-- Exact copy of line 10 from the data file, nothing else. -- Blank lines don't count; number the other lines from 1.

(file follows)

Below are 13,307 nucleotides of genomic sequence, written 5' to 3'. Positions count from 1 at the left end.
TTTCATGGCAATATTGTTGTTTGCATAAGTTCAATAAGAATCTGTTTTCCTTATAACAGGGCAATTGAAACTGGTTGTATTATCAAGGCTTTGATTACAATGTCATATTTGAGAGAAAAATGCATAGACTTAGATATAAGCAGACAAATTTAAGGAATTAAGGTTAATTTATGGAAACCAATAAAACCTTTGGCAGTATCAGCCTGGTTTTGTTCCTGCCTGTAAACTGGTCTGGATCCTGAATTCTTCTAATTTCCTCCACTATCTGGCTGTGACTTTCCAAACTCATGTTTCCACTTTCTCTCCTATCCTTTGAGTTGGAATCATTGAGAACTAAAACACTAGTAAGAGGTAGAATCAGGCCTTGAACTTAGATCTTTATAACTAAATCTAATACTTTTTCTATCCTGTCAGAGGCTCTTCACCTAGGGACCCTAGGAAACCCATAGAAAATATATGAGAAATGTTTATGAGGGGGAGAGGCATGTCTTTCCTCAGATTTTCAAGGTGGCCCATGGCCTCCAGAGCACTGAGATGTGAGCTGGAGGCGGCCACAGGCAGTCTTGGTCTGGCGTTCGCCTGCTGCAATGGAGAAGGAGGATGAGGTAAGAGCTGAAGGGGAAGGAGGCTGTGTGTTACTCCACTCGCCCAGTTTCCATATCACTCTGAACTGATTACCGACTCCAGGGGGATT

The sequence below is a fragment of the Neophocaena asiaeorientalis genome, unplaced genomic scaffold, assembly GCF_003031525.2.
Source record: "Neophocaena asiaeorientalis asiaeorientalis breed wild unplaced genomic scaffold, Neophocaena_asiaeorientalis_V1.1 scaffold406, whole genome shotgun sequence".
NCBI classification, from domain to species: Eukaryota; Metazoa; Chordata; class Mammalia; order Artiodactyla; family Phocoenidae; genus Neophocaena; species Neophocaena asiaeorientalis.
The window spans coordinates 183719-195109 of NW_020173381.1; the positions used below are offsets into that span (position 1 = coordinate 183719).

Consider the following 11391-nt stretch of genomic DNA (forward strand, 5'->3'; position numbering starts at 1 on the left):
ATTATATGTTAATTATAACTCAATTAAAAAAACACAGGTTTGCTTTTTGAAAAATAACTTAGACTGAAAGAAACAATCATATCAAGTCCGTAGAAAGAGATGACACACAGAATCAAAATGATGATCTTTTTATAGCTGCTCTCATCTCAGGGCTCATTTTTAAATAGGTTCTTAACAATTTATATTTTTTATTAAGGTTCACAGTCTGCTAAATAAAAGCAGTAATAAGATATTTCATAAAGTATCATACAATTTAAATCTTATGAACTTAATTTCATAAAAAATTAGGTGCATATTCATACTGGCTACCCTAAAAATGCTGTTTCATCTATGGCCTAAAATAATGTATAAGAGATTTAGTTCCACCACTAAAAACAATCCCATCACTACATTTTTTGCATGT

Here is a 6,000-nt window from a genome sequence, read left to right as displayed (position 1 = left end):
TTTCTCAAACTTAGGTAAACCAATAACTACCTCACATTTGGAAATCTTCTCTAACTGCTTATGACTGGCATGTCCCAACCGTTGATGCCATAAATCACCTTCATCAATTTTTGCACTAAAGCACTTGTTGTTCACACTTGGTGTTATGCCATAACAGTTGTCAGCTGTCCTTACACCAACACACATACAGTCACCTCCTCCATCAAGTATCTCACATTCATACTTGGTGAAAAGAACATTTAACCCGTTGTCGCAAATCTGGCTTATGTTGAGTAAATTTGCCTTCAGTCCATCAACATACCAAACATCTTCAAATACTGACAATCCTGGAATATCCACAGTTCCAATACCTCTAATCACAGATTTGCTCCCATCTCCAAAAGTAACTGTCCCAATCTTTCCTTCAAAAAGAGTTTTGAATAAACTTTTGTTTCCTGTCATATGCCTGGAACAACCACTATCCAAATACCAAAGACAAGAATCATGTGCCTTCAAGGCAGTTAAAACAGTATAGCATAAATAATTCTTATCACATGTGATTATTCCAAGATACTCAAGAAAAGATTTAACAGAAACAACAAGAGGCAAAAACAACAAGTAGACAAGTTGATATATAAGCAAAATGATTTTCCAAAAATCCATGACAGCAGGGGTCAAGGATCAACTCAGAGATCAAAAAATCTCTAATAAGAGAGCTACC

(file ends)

TTTCTCAAACTTAGGTAAACCAATAACTACCTCACATTTGGAAATCTTCTCTAACTGCTTATGACTGGCATGTCCCAACCGTTGATGCCATAAATCACCTTCATCAATTTTTGCACTAAAGCACTTGTTGTTCACACTTGGTGTTATGCCATAACAGTTGTCAGCTGTCCTTACACCAACACACATACAGTCACCTCCTCCATCAAGTATCTCACATTCATACTTGGTGAAAAGAACATTTAACCCGTTGTCGCAAATCTGGCTTATGTTGAGTAAATTTGCCTTCAGTCCATCAACATACCAAACATCTTCAAATACTGACAATCCTGGAATATCCACAGTTCCAATACCTCTAATCACAGATTTGCTCCCATCTCCAAAAGTAACTGTCCCAATCTTTCCTTCAAAAAGAGTTTTGAATAAACTTTTGTTTCCTGTCATATGCCTGGAACAACCACTATCCAAATACCAAAGACAAGAATCATGTGCCTTCAAGGCAGTTAAAACAGTATAGCATAAATAATTCTTATCACATGTGATTATTCCAAGATACTCAAGAAAAGATTTAACAGAAACAACAAGAGGCAAAAACAACAAGTAGACAAGTTGATATATAAGCAAAATGATTTTCCAAAAATCCATGACAGCAGGGGTCAAGGATCAACTCAGAGATCAAAAAATCTCTAATAAGAGAGCTACC